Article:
Professor Carles Roca
Media and Politics
The Tunisian Revolution in the Age of New Media
In the 21st century new, flexible, mobile, and distributive advancements in technology has created ample opportunities for online users to connect with groups of people who share common interests and opinions, who before, were unable to. The ever-expanding opportunities granted to the public by these advancements has had both positive and negative effects on issues regarding social crises around the world. On December 18th, 2010 the people of Tunisia began their first active protests as a form of civil resistance in response to a government that due to years of repression created poor living conditions, unemployment, corruption, lack of freedom of speech, facilities, inflation, and political freedom. The Tunisian Revolution, also known as the Jasmine Revolution, was one of the first revolutions to effectively use social media as a way of sparking collective action amongst its people with hopes of creating a successful social movement. In the country of Tunisia, the use of technology such as social media, television, and the Internet all played an equal part in the successful overthrowing of a repressive government by appealing to the emotional grievances of the public under one identity, and eliminating the ability of the government to censor information detrimental to Ben Ali’s reign through new forms of media.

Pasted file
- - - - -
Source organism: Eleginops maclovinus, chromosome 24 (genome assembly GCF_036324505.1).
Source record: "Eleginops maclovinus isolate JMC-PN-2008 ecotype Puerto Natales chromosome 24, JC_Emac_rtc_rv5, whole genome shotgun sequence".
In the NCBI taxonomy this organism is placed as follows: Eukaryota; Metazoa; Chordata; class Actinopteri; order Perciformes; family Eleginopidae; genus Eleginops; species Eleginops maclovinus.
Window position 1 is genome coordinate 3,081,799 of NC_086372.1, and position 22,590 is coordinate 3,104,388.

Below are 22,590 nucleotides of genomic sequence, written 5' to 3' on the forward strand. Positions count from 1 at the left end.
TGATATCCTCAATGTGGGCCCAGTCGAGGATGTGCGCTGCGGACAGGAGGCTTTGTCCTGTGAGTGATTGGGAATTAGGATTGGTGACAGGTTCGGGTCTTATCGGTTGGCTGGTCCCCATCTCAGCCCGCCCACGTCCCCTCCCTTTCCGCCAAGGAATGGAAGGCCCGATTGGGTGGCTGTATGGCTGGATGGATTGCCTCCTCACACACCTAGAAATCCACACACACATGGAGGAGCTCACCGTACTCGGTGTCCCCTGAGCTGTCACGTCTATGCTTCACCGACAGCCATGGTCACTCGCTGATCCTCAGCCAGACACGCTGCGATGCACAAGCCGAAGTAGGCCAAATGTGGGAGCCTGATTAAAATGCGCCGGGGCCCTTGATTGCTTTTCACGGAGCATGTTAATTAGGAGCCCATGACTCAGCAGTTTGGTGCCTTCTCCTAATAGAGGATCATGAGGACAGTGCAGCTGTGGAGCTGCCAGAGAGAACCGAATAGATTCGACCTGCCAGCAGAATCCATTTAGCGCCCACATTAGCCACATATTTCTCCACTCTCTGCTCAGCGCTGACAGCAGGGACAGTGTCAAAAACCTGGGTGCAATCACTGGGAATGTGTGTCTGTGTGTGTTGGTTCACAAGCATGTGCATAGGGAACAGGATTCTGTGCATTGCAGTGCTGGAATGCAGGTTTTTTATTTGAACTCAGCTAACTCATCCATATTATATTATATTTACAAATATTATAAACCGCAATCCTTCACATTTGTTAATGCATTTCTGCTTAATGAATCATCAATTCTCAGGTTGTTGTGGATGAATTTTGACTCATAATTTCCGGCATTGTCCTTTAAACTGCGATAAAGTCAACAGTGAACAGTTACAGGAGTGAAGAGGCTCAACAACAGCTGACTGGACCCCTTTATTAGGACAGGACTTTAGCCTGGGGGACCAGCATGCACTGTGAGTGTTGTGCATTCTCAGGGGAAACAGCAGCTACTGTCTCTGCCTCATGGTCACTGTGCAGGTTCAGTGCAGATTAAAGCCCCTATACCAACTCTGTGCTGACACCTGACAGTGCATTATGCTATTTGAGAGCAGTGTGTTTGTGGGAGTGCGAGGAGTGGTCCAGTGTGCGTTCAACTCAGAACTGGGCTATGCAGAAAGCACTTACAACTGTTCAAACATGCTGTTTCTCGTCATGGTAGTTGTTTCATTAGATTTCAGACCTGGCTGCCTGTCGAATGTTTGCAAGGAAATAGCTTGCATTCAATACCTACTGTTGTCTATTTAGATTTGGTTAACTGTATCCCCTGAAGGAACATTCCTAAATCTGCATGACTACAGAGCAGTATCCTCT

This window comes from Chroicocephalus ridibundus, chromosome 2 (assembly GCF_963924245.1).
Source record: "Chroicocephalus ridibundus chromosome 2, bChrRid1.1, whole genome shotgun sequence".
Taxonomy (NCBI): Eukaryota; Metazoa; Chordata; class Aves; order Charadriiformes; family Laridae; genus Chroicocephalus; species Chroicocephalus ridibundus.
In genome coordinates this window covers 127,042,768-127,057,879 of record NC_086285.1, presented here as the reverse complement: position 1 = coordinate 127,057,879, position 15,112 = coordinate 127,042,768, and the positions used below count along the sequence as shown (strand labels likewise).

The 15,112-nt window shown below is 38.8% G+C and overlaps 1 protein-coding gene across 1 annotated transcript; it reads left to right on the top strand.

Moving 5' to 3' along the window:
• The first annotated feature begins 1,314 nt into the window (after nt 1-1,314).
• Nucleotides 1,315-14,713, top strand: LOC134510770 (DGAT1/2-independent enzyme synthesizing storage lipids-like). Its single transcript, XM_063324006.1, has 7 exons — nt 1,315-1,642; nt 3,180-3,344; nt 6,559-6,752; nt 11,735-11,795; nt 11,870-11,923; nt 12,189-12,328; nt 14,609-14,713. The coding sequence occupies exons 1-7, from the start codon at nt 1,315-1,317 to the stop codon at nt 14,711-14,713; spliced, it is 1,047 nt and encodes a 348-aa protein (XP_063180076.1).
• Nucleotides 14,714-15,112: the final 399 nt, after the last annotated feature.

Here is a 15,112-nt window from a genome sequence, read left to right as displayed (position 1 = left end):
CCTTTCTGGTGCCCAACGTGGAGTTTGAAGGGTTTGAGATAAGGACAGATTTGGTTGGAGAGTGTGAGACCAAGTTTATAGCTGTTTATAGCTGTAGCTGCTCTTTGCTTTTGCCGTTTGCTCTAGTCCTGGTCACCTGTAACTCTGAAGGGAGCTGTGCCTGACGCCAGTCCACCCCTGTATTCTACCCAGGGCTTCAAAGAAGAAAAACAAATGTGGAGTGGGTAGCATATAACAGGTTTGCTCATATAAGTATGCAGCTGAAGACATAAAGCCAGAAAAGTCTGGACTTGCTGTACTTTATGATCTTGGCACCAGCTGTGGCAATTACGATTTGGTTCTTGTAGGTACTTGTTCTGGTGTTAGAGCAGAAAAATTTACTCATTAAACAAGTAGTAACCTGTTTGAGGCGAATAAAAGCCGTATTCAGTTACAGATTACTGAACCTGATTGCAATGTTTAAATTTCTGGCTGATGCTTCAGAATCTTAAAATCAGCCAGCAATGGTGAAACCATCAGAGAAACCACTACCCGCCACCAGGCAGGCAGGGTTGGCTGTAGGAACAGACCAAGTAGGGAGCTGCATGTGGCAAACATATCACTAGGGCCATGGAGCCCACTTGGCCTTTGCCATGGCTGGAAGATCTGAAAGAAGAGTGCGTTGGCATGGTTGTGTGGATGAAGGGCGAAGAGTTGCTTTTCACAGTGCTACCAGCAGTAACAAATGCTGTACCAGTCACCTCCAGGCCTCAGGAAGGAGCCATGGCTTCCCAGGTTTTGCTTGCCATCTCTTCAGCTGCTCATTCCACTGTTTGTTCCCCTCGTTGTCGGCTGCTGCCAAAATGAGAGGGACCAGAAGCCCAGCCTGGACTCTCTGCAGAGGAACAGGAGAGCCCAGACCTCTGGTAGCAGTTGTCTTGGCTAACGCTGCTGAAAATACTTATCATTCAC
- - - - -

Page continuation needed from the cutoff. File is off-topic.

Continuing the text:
President Ben Ali had ruled Tunisia since 1987 and created a government that emphasized foreign investment and the repression of political opposition. Although there are many actions carried out by Ben Ali that can be considered repressive and questionable decisions, there are three main ones that lead to public displeasure during his rule. These three being his corrupt ruling style, increased unemployment and economic stagnation, and shrinking of press freedom. According to an interview conducted on the Al Jazeera website, “Ben Ali adjusted laws to serve the interests of his family and those close to him to detriment the rest of Tunisia.” With unemployment rising to 14% and basic everyday necessities like food becoming harder to buy, you can see how this would anger the people of Tunisia. Many of the unemployed who were suffering from Ben Ali’s rule were young college graduates who benefitted from the relatively good public schools in Tunisia. This further expanded the feeling of hatred and displeasure towards President Ben Ali. Lastly Ben Ali’s use of censorship created a repressed feeling amongst citizens and a loss of freedom. During his rule, Ben Ali’s son-in-law bought a publishing house that printed four newspapers, further angering the already bitter Tunisians about the president’s billionaire relatives controlling the government. President Ben Ali’s corrupt and repressive government would build anger amongst the people of Tunisia that would eventually lead to the mobilization of a revolution sparked by new media. Tunisia was a...